CAO’s newest release is a trio of cigars that have aged for two years after rolling.

The CAO Pilón Añejo will ship to stores on April 11. It’s a new limited edition that is a follow-up to the CAO Pilón, which was released in 2015. This cigar’s name Pilón Añejo, means old pilón, a pilón is a pile of neatly organized tobaccos that are placed in rows and stacked on top of one another to help the tobacco cure, which cigar manufacturers typically call “fermentation.”

Pilónes can differ in shape (there are rectangular ones as well as oval ones), style (there are many different methods for organizing the individual rows of leaves) and size (some can get to be thousands of pounds with leaves piled five-feet off the ground.) For the original Pilón release, Agustin García and Rick Rodriguez opted to use a 19th-century method of creating small, round pilónes. The company said that the smaller size piles created less heat—which resulted in a greater reduction of ammonia and sugar content, which improve combustion—but took longer to process.

That method is being used for the new Pilón Añejo series, though the blends of the cigars are not the same. This release will use an Ecuadorian Sumatra wrapper over a Honduran habano binder and fillers from the Dominican Republic and Nicaragua.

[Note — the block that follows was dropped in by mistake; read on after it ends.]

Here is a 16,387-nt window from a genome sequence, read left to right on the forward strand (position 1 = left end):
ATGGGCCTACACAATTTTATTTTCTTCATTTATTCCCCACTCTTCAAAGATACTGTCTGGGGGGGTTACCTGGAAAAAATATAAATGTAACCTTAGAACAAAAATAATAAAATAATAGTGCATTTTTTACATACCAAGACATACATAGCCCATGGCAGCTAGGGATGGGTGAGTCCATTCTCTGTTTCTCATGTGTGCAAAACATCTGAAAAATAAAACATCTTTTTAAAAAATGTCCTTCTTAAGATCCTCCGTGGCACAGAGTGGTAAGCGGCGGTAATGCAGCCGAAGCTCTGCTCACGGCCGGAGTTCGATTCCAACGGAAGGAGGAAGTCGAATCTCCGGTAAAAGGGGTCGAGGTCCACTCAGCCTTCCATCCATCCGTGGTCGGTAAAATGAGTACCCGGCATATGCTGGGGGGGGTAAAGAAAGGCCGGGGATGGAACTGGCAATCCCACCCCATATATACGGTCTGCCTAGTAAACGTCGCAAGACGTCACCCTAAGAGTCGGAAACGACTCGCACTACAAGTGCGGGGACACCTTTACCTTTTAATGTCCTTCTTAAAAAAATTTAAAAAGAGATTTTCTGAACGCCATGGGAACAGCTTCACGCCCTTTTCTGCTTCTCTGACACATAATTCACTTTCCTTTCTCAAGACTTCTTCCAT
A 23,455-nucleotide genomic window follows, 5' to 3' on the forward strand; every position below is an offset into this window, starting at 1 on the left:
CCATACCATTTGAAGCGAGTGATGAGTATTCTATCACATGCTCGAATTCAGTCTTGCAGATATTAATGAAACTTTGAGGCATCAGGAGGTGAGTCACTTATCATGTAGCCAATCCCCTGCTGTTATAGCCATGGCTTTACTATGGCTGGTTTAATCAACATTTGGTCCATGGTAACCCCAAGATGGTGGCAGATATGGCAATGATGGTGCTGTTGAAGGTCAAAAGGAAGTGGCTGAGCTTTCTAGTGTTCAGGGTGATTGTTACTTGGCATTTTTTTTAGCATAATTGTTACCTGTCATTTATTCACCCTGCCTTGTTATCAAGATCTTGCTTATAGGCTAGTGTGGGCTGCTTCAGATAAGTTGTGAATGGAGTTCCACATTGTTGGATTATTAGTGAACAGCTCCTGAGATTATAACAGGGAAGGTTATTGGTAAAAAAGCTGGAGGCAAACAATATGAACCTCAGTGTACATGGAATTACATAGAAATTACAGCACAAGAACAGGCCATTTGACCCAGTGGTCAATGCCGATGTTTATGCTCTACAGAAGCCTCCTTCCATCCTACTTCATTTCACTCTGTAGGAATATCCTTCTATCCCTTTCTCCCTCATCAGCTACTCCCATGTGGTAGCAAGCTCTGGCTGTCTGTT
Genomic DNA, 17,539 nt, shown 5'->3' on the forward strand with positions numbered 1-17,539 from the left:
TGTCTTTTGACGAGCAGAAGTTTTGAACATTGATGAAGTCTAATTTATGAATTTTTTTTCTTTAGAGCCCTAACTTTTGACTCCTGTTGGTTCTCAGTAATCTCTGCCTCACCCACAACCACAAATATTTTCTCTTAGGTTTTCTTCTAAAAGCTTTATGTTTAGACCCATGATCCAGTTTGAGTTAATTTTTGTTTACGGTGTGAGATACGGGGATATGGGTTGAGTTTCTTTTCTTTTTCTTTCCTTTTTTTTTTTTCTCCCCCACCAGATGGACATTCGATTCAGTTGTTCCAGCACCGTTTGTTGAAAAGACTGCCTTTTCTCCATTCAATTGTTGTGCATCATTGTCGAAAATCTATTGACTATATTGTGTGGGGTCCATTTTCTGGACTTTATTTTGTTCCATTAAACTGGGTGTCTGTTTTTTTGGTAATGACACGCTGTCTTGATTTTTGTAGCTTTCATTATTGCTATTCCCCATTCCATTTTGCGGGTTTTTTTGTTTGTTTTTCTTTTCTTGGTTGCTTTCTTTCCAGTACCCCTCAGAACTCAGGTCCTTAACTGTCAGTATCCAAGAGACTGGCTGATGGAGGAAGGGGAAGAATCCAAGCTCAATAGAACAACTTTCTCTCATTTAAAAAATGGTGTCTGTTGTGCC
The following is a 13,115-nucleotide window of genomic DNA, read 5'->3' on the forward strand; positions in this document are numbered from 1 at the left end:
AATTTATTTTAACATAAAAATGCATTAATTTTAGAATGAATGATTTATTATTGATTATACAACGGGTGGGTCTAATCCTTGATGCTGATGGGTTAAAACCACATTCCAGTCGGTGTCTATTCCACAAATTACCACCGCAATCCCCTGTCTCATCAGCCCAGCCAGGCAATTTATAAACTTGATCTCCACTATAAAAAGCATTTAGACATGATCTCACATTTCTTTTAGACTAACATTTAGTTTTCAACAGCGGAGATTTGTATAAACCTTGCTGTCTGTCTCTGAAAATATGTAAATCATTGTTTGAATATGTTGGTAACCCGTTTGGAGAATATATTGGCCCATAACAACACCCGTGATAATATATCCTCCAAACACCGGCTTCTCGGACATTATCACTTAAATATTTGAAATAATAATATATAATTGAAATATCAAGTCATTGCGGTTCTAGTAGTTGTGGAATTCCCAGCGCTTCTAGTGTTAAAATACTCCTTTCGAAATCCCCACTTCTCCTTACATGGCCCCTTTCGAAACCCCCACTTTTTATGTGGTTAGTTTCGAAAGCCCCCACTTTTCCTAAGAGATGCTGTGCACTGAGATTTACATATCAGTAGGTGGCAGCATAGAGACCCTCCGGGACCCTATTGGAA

It will be offered in three sizes:

  • CAO Pilón Añejo Robusto (5 1/2 x 54) — $8.89 (Box of 20, $177.80)
  • CAO Pilón Añejo Toro (6 x 52) — $8.99 (Box of 20, $179.80)
  • CAO Pilón Añejo Gigante (5.88 x 60) — $9.29 (Box of 20, $185.80)

Total production is limited to 5,000 boxes.

“With CAO Pilón Añejo, we’ve combined pilón fermentation which does such incredible things to the tobacco, with a full two years of aging of the finished cigars,” said Rick Rodriguez, CAO’s blender, in a press release. “Together, these methods add a whole new dimension to the blend. We’ve ultimately created a layered smoking experience that we could not have achieved through any other processes. This cigar is just a pleasure to smoke, and the team and I are really proud of it.”

The CAO Pilón Añejo is produced at STG Danlí in Honduras.

Charlie Minato

I am an editor and co-founder of halfwheel.com/Rueda Media, LLC. I previously co-founded and published TheCigarFeed, one of the two predecessors of halfwheel. I handle the editing of our written content, the majority of the technical aspects of the site and work with the rest of our staff on content management, business development and more. I’ve lived in most corners of the country and now entering my second stint in Dallas, Texas. I enjoy boxing, headphones, the Le Mans 24-hour, wearing sweatshirts year-round and gyros. echte liebe.